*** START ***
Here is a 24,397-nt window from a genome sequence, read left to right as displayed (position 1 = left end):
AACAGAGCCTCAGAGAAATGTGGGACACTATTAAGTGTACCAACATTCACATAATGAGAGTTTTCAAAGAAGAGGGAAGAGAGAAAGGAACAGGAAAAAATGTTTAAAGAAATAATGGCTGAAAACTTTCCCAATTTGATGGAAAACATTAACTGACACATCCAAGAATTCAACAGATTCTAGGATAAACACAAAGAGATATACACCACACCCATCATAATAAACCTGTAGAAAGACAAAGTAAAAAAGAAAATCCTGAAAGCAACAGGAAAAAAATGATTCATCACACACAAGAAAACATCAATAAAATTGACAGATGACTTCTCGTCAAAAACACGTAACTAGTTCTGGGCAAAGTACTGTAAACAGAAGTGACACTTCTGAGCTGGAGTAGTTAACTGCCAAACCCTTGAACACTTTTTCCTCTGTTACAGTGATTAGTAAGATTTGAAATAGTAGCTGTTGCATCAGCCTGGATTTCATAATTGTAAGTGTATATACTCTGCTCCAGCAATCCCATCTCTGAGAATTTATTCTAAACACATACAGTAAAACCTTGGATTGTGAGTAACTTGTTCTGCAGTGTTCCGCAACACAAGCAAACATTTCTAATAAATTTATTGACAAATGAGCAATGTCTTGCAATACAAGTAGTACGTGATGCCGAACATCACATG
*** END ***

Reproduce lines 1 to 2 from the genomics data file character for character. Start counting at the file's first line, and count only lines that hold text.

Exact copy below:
Here is a 24,397-nt window from a genome sequence, read left to right as displayed (position 1 = left end):
AACAGAGCCTCAGAGAAATGTGGGACACTATTAAGTGTACCAACATTCACATAATGAGAGTTTTCAAAGAAGAGGGAAGAGAGAAAGGAACAGGAAAAAATGTTTAAAGAAATAATGGCTGAAAACTTTCCCAATTTGATGGAAAACATTAACTGACACATCCAAGAATTCAACAGATTCTAGGATAAACACAAAGAGATATACACCACACCCATCATAATAAACCTGTAGAAAGACAAAGTAAAAAAGAAAATCCTGAAAGCAACAGGAAAAAAATGATTCATCACACACAAGAAAACATCAATAAAATTGACAGATGACTTCTCGTCAAAAACACGTAACTAGTTCTGGGCAAAGTACTGTAAACAGAAGTGACACTTCTGAGCTGGAGTAGTTAACTGCCAAACCCTTGAACACTTTTTCCTCTGTTACAGTGATTAGTAAGATTTGAAATAGTAGCTGTTGCATCAGCCTGGATTTCATAATTGTAAGTGTATATACTCTGCTCCAGCAATCCCATCTCTGAGAATTTATTCTAAACACATACAGTAAAACCTTGGATTGTGAGTAACTTGTTCTGCAGTGTTCCGCAACACAAGCAAACATTTCTAATAAATTTATTGACAAATGAGCAATGTCTTGCAATACAAGTAGTACGTGATGCCGAACATCACATG